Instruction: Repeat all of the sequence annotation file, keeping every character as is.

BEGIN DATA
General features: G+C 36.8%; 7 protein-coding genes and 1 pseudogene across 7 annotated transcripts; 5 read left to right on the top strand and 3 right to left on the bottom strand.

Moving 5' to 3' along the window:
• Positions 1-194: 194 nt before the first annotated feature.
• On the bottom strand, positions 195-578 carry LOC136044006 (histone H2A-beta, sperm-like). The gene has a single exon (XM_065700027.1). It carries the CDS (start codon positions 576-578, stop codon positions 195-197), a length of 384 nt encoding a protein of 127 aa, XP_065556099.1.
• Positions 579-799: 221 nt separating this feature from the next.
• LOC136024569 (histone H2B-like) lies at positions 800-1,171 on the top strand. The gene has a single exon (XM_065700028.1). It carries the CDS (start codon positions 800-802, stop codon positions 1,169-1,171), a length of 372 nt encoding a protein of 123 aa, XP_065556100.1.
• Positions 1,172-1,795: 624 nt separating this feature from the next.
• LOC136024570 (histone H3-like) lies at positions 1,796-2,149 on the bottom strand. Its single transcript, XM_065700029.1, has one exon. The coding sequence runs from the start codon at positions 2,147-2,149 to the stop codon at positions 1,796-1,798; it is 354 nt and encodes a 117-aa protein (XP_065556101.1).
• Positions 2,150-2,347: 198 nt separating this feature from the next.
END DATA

General features: G+C 36.8%; 7 protein-coding genes and 1 pseudogene across 7 annotated transcripts; 5 read left to right on the top strand and 3 right to left on the bottom strand.

Moving 5' to 3' along the window:
• Positions 1-194: 194 nt before the first annotated feature.
• On the bottom strand, positions 195-578 carry LOC136044006 (histone H2A-beta, sperm-like). The gene has a single exon (XM_065700027.1). It carries the CDS (start codon positions 576-578, stop codon positions 195-197), a length of 384 nt encoding a protein of 127 aa, XP_065556099.1.
• Positions 579-799: 221 nt separating this feature from the next.
• LOC136024569 (histone H2B-like) lies at positions 800-1,171 on the top strand. The gene has a single exon (XM_065700028.1). It carries the CDS (start codon positions 800-802, stop codon positions 1,169-1,171), a length of 372 nt encoding a protein of 123 aa, XP_065556100.1.
• Positions 1,172-1,795: 624 nt separating this feature from the next.
• LOC136024570 (histone H3-like) lies at positions 1,796-2,149 on the bottom strand. Its single transcript, XM_065700029.1, has one exon. The coding sequence runs from the start codon at positions 2,147-2,149 to the stop codon at positions 1,796-1,798; it is 354 nt and encodes a 117-aa protein (XP_065556101.1).
• Positions 2,150-2,347: 198 nt separating this feature from the next.